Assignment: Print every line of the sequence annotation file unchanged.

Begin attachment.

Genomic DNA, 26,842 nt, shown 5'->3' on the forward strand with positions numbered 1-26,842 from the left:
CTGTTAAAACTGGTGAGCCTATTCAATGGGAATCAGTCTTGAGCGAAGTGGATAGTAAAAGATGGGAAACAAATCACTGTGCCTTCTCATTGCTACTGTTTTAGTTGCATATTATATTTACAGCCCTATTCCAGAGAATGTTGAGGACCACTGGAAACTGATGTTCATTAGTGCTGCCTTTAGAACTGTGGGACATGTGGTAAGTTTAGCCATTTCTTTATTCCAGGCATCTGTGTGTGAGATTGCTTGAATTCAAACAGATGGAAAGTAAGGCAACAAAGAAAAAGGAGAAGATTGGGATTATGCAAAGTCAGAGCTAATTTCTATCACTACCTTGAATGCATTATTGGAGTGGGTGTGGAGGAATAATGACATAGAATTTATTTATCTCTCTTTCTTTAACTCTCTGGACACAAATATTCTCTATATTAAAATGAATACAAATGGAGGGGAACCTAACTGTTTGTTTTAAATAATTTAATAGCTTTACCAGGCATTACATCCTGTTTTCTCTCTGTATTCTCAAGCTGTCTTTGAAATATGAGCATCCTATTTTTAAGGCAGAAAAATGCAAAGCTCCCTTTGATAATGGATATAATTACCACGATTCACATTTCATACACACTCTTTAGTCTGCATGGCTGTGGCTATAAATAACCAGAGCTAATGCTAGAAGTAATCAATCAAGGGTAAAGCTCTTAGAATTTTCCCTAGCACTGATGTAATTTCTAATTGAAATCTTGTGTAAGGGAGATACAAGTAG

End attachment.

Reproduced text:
Genomic DNA, 26,842 nt, shown 5'->3' on the forward strand with positions numbered 1-26,842 from the left:
CTGTTAAAACTGGTGAGCCTATTCAATGGGAATCAGTCTTGAGCGAAGTGGATAGTAAAAGATGGGAAACAAATCACTGTGCCTTCTCATTGCTACTGTTTTAGTTGCATATTATATTTACAGCCCTATTCCAGAGAATGTTGAGGACCACTGGAAACTGATGTTCATTAGTGCTGCCTTTAGAACTGTGGGACATGTGGTAAGTTTAGCCATTTCTTTATTCCAGGCATCTGTGTGTGAGATTGCTTGAATTCAAACAGATGGAAAGTAAGGCAACAAAGAAAAAGGAGAAGATTGGGATTATGCAAAGTCAGAGCTAATTTCTATCACTACCTTGAATGCATTATTGGAGTGGGTGTGGAGGAATAATGACATAGAATTTATTTATCTCTCTTTCTTTAACTCTCTGGACACAAATATTCTCTATATTAAAATGAATACAAATGGAGGGGAACCTAACTGTTTGTTTTAAATAATTTAATAGCTTTACCAGGCATTACATCCTGTTTTCTCTCTGTATTCTCAAGCTGTCTTTGAAATATGAGCATCCTATTTTTAAGGCAGAAAAATGCAAAGCTCCCTTTGATAATGGATATAATTACCACGATTCACATTTCATACACACTCTTTAGTCTGCATGGCTGTGGCTATAAATAACCAGAGCTAATGCTAGAAGTAATCAATCAAGGGTAAAGCTCTTAGAATTTTCCCTAGCACTGATGTAATTTCTAATTGAAATCTTGTGTAAGGGAGATACAAGTAG